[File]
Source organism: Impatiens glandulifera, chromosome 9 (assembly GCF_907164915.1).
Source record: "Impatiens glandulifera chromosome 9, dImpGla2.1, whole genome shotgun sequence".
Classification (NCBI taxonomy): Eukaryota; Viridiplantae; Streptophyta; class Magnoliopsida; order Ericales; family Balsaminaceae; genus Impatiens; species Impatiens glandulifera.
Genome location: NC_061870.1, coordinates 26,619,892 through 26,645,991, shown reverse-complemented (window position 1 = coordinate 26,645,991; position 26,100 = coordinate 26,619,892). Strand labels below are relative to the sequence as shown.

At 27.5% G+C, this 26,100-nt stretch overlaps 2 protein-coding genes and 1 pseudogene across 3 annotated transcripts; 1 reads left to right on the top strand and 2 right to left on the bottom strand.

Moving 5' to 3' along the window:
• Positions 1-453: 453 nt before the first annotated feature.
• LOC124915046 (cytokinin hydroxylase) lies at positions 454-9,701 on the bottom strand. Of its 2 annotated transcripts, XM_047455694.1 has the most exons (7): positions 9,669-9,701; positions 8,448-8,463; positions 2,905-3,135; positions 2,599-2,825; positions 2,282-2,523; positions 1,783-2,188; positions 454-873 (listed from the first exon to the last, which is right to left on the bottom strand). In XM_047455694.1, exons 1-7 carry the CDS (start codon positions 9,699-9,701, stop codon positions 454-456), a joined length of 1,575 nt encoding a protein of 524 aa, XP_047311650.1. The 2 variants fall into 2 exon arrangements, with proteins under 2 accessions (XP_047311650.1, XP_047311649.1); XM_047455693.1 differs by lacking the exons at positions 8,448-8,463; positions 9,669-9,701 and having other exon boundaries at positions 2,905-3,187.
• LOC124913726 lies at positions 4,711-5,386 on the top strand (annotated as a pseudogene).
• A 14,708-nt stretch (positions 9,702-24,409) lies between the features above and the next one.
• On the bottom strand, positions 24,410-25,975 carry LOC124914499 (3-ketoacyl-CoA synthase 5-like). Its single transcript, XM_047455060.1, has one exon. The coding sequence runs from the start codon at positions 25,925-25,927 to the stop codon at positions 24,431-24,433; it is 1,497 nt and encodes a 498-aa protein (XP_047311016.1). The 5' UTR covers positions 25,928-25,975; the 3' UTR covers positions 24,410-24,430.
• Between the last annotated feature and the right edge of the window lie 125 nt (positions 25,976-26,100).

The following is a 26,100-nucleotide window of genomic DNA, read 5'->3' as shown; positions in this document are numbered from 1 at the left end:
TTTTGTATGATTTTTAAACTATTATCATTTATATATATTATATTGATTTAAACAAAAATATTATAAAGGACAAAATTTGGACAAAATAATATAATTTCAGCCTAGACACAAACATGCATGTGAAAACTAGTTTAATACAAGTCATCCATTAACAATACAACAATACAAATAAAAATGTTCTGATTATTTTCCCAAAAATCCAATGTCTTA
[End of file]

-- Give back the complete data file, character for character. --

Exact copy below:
Source organism: Impatiens glandulifera, chromosome 9 (assembly GCF_907164915.1).
Source record: "Impatiens glandulifera chromosome 9, dImpGla2.1, whole genome shotgun sequence".
Classification (NCBI taxonomy): Eukaryota; Viridiplantae; Streptophyta; class Magnoliopsida; order Ericales; family Balsaminaceae; genus Impatiens; species Impatiens glandulifera.
Genome location: NC_061870.1, coordinates 26,619,892 through 26,645,991, shown reverse-complemented (window position 1 = coordinate 26,645,991; position 26,100 = coordinate 26,619,892). Strand labels below are relative to the sequence as shown.

At 27.5% G+C, this 26,100-nt stretch overlaps 2 protein-coding genes and 1 pseudogene across 3 annotated transcripts; 1 reads left to right on the top strand and 2 right to left on the bottom strand.

Moving 5' to 3' along the window:
• Positions 1-453: 453 nt before the first annotated feature.
• LOC124915046 (cytokinin hydroxylase) lies at positions 454-9,701 on the bottom strand. Of its 2 annotated transcripts, XM_047455694.1 has the most exons (7): positions 9,669-9,701; positions 8,448-8,463; positions 2,905-3,135; positions 2,599-2,825; positions 2,282-2,523; positions 1,783-2,188; positions 454-873 (listed from the first exon to the last, which is right to left on the bottom strand). In XM_047455694.1, exons 1-7 carry the CDS (start codon positions 9,699-9,701, stop codon positions 454-456), a joined length of 1,575 nt encoding a protein of 524 aa, XP_047311650.1. The 2 variants fall into 2 exon arrangements, with proteins under 2 accessions (XP_047311650.1, XP_047311649.1); XM_047455693.1 differs by lacking the exons at positions 8,448-8,463; positions 9,669-9,701 and having other exon boundaries at positions 2,905-3,187.
• LOC124913726 lies at positions 4,711-5,386 on the top strand (annotated as a pseudogene).
• A 14,708-nt stretch (positions 9,702-24,409) lies between the features above and the next one.
• On the bottom strand, positions 24,410-25,975 carry LOC124914499 (3-ketoacyl-CoA synthase 5-like). Its single transcript, XM_047455060.1, has one exon. The coding sequence runs from the start codon at positions 25,925-25,927 to the stop codon at positions 24,431-24,433; it is 1,497 nt and encodes a 498-aa protein (XP_047311016.1). The 5' UTR covers positions 25,928-25,975; the 3' UTR covers positions 24,410-24,430.
• Between the last annotated feature and the right edge of the window lie 125 nt (positions 25,976-26,100).

The following is a 26,100-nucleotide window of genomic DNA, read 5'->3' as shown; positions in this document are numbered from 1 at the left end:
TTTTGTATGATTTTTAAACTATTATCATTTATATATATTATATTGATTTAAACAAAAATATTATAAAGGACAAAATTTGGACAAAATAATATAATTTCAGCCTAGACACAAACATGCATGTGAAAACTAGTTTAATACAAGTCATCCATTAACAATACAACAATACAAATAAAAATGTTCTGATTATTTTCCCAAAAATCCAATGTCTTA